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Cairo residents had just a few minutes warning before a tornado packing winds of 120 mph barreled into town Sunday night, ravaging several midtown neighborhoods, ripping roofs from homes, and crashing trees down onto structures and vehicles. The Georgia Emergency Management Agency has determined that 127 residences and 38 businesses were damaged in the tornado, according to Richard Phillips, director of the Grady County Emergency Management Agency. As of 5:45 p.m. Tuesday, 416 City of Cairo utility meters were still without power.
The National Weather Service says the EF2 tornado whipped into existence at Monrovia Growers located on GA Hwy. 111 S. and churned along a northeastward path for 2.7 miles, hitting areas mostly south of the railroad tracks in Washington Heights, Crescent Circle, then to homes off of First Street S.W., around Cairo First United Methodist Church, the central business district and neighborhoods around Southside Elementary School. At its largest, the tornado had a maximum reach of 800 yards in width, according to Eric Bunker, meteorologist with the NWS office in Tallahassee.
Although Grady County had been under a tornado watch much of the day Sunday, the first tornado warning was issued at 7:51 p.m., and it stated radar had indicated a rotation and that the severe thunderstorm capable of producing a tornado would be near Cairo at 8 p.m. At 8:04 p.m., a new warning was issued, and it stated, a radar confirmed tornado was on the ground near Cairo.
It was a harrowing couple of minutes for so many who sheltered in fright as giant trees broke in half and others were uprooted and slammed to the ground with thunderous force, and sounds of breaking glass pierced the night as windows burst under pressure, and winds howled and spit rain, dirt and debris against walls, and roofs lifted and disappeared in the dark swirl, and entire houses shook as if they might tumble over.
The tornado instantly plunged 2,274 of the City of Cairo utilities customers into darkness. With trees blocking roads and power lines strewn about, first responders took to their feet, walking house to house to check on the welfare of people living in the tornado’s path.
With so many homes seemingly crushed like empty aluminum cans, first responders may have expected the worst. They were rewarded, though, with the discovery that not a soul perished in the disaster, and all seemed to have survived with only minor scratches.
Cairo Fire Chief Bill Schafer said, “I felt like God just spanked us on the wrist. Any way you look at it, it’s bad, but it could have been so much worse.”
Law enforcement officers quickly established a perimeter around the hardest hit area to keep sight seers out of harm’s way and give first responders wide berth to begin the cleanup. Volunteer firefighters and others armed with chainsaws and a will to help swarmed to the area in need and began working to remove trees from rights of way. Several hours later, nearly all roads were accessible, at least by one lane, according to Chief Schafer who is also assistant director of Grady County EMA.
Since city utility officials could not say for sure when electricity would be restored to all city schools, Grady County Superintendent of Schools Dr. Kermit Gilliard announced Sunday night that school would be canceled Monday.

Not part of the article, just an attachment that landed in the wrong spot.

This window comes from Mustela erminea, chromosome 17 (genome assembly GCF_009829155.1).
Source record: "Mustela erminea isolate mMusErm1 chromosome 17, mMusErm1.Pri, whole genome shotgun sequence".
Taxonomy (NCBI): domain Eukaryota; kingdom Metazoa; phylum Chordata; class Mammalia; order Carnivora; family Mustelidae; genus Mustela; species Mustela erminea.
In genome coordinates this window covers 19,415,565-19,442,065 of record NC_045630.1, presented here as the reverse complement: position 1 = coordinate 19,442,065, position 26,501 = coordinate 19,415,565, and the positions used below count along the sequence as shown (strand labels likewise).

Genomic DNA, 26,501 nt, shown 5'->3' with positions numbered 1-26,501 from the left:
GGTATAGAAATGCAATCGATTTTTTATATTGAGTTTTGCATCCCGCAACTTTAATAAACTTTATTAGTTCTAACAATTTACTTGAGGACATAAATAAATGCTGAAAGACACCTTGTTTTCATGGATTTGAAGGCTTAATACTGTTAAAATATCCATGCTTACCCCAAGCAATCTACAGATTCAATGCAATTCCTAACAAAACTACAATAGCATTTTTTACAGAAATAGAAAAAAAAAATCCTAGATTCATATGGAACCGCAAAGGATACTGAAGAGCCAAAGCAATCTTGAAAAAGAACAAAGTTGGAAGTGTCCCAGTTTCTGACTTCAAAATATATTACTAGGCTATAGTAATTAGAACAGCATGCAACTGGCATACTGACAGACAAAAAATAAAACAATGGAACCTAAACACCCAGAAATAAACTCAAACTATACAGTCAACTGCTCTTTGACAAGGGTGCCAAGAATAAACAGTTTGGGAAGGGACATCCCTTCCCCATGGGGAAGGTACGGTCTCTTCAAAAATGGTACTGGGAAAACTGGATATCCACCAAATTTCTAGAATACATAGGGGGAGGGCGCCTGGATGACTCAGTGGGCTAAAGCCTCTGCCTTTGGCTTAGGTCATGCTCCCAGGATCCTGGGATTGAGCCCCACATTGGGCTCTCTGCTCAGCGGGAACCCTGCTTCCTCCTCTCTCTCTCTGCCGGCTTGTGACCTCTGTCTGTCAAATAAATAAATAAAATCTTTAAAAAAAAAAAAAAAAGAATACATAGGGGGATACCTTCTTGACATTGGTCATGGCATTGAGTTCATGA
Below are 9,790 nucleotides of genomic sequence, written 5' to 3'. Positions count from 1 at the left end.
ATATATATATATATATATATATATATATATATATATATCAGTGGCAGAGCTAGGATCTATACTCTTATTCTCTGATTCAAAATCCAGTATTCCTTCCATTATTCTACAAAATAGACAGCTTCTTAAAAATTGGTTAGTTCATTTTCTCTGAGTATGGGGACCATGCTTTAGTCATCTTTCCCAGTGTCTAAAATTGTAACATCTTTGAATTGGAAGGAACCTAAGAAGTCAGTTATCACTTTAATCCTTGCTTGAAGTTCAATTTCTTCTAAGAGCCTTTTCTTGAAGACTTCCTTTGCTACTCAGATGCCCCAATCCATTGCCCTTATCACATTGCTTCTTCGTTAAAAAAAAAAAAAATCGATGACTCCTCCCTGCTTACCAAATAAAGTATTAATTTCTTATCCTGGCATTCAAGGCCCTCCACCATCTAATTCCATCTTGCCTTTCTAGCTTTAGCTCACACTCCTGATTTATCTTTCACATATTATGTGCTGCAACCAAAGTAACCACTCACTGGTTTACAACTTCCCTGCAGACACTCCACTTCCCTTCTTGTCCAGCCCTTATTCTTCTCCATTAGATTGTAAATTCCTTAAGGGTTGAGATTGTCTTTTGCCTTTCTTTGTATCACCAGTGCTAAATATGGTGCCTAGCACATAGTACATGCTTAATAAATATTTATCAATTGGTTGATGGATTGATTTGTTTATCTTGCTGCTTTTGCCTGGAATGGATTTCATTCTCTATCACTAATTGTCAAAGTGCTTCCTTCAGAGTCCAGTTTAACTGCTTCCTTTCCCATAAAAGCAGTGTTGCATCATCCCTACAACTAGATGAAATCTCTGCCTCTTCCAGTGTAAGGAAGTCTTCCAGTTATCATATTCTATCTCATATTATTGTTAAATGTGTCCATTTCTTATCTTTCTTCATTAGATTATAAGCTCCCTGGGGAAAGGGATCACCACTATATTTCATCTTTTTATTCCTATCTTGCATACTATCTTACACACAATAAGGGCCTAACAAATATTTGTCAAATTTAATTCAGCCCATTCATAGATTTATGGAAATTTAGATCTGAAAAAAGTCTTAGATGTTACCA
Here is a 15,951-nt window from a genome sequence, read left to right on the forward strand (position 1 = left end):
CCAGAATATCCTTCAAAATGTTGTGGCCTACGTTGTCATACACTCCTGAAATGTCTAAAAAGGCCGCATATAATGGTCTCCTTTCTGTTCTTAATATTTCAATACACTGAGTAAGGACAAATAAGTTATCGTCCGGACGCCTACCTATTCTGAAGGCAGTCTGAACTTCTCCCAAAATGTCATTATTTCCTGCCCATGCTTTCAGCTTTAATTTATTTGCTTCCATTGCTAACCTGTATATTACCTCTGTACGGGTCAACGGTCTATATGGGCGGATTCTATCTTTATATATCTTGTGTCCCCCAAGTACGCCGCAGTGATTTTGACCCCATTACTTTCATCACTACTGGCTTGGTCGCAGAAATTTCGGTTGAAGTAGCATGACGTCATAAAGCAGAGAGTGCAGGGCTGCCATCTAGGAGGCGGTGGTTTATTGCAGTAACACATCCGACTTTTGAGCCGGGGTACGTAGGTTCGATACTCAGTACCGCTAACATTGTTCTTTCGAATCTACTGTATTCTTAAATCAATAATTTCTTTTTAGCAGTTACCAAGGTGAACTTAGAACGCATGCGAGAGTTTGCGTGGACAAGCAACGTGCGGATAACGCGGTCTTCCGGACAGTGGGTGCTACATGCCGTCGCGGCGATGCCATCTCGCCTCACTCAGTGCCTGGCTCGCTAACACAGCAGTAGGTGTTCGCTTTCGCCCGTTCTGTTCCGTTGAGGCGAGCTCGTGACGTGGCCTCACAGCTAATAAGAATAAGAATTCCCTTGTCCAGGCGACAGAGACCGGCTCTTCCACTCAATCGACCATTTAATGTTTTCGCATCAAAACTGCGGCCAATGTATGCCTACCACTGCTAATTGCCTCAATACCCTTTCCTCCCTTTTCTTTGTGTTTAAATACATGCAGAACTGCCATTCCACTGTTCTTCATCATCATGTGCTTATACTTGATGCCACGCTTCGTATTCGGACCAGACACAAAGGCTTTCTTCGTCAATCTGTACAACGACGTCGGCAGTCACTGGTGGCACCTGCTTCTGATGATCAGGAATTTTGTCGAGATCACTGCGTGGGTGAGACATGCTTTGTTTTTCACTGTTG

Grady General Hospital and the Grady County Health Department were able to maintain power for the few hours they were out, thanks to generators, according to Phillips.
By 11:30 p.m. Sunday, about 1,100 residential customers had electricity restored.
By daylight Monday, the extent of the destruction was visible and gawkers driving to see the tornado damage began to clog roadways and delay timely cleanup and utility work, much to the frustration of tornado victims and first responders. Authorities blocked some areas as long as possible, but also wanted to allow traffic to flow when necessary.
“It’s a mess. We’ve got more damage than I thought we’d have,” stated Richard Phillips Monday morning.
By Monday afternoon it became clear that utilities would not be restored to the schools in time to open the next morning, and Dr. Gilliard canceled school a second day for students, although faculty and staff were to report Tuesday. The extra day also gave workers time to repair a hallway ceiling grid that had fallen at Southside Elementary School. That was the only noticeable tornado damage to any school building, Gilliard said. Schools reopened as usual today.
The American Red Cross opened a “warming shelter” at the Grady County Agri Center Monday at 1 p.m. and later served approximately 30 dinners to tornado victims there. Red Cross volunteers said they took all remaining meals they had on hand to the affected neighborhoods and distributed them to residents as the warming shelter transitioned to an overnight shelter. Although no one took advantage of the shelter beds Monday night, the volunteers kept it open Tuesday night in case someone needed a warm place to sleep since temperatures dipped near the freezing mark.
While the number of meters without electricity has dropped to nearly 400, Prince said it could be Friday before all who can receive power will have it. He said crews are still working to finish replacing 40-50 utility poles damaged in the tornado. “We still have main lines that aren’t up,” Prince said Tuesday afternoon. “we lost a lot of transformers and a lot of poles and it takes time.” Even when the utility infrastructure is repaired, there are some customers who will remain without electricity due to tornado damage to their residence.